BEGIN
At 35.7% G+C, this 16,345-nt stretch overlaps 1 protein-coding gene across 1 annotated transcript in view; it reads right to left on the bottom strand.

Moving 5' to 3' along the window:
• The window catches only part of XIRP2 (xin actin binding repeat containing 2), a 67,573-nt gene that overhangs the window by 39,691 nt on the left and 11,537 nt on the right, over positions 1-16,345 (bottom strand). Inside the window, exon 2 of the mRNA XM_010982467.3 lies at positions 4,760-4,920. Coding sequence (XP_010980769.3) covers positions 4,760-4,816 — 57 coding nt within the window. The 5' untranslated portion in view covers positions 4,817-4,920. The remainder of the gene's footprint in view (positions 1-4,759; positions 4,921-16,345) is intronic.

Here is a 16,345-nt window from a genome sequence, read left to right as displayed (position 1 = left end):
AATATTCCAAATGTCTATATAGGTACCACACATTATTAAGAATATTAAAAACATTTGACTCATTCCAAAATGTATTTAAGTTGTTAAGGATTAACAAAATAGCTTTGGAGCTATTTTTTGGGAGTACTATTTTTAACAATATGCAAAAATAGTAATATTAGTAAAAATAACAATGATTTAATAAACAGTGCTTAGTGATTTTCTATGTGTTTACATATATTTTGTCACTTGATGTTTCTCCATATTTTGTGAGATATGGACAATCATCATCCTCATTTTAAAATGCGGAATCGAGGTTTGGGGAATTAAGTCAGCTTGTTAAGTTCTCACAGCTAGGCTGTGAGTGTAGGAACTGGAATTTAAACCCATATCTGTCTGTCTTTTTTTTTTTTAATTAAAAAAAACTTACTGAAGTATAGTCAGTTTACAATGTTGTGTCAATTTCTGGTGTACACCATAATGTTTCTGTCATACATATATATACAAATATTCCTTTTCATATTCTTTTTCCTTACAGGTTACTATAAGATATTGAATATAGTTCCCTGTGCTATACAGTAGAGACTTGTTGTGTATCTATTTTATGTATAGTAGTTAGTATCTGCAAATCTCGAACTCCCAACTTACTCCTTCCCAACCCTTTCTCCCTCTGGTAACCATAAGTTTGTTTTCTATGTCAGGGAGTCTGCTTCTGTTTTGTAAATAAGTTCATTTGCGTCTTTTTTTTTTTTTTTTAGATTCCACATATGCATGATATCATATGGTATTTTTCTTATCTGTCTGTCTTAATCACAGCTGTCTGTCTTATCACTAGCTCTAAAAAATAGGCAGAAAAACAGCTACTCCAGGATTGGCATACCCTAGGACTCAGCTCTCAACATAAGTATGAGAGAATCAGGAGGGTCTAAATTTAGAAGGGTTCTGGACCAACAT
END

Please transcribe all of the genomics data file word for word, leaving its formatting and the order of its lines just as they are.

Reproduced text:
At 35.7% G+C, this 16,345-nt stretch overlaps 1 protein-coding gene across 1 annotated transcript in view; it reads right to left on the bottom strand.

Moving 5' to 3' along the window:
• The window catches only part of XIRP2 (xin actin binding repeat containing 2), a 67,573-nt gene that overhangs the window by 39,691 nt on the left and 11,537 nt on the right, over positions 1-16,345 (bottom strand). Inside the window, exon 2 of the mRNA XM_010982467.3 lies at positions 4,760-4,920. Coding sequence (XP_010980769.3) covers positions 4,760-4,816 — 57 coding nt within the window. The 5' untranslated portion in view covers positions 4,817-4,920. The remainder of the gene's footprint in view (positions 1-4,759; positions 4,921-16,345) is intronic.

Here is a 16,345-nt window from a genome sequence, read left to right as displayed (position 1 = left end):
AATATTCCAAATGTCTATATAGGTACCACACATTATTAAGAATATTAAAAACATTTGACTCATTCCAAAATGTATTTAAGTTGTTAAGGATTAACAAAATAGCTTTGGAGCTATTTTTTGGGAGTACTATTTTTAACAATATGCAAAAATAGTAATATTAGTAAAAATAACAATGATTTAATAAACAGTGCTTAGTGATTTTCTATGTGTTTACATATATTTTGTCACTTGATGTTTCTCCATATTTTGTGAGATATGGACAATCATCATCCTCATTTTAAAATGCGGAATCGAGGTTTGGGGAATTAAGTCAGCTTGTTAAGTTCTCACAGCTAGGCTGTGAGTGTAGGAACTGGAATTTAAACCCATATCTGTCTGTCTTTTTTTTTTTTAATTAAAAAAAACTTACTGAAGTATAGTCAGTTTACAATGTTGTGTCAATTTCTGGTGTACACCATAATGTTTCTGTCATACATATATATACAAATATTCCTTTTCATATTCTTTTTCCTTACAGGTTACTATAAGATATTGAATATAGTTCCCTGTGCTATACAGTAGAGACTTGTTGTGTATCTATTTTATGTATAGTAGTTAGTATCTGCAAATCTCGAACTCCCAACTTACTCCTTCCCAACCCTTTCTCCCTCTGGTAACCATAAGTTTGTTTTCTATGTCAGGGAGTCTGCTTCTGTTTTGTAAATAAGTTCATTTGCGTCTTTTTTTTTTTTTTTTAGATTCCACATATGCATGATATCATATGGTATTTTTCTTATCTGTCTGTCTTAATCACAGCTGTCTGTCTTATCACTAGCTCTAAAAAATAGGCAGAAAAACAGCTACTCCAGGATTGGCATACCCTAGGACTCAGCTCTCAACATAAGTATGAGAGAATCAGGAGGGTCTAAATTTAGAAGGGTTCTGGACCAACAT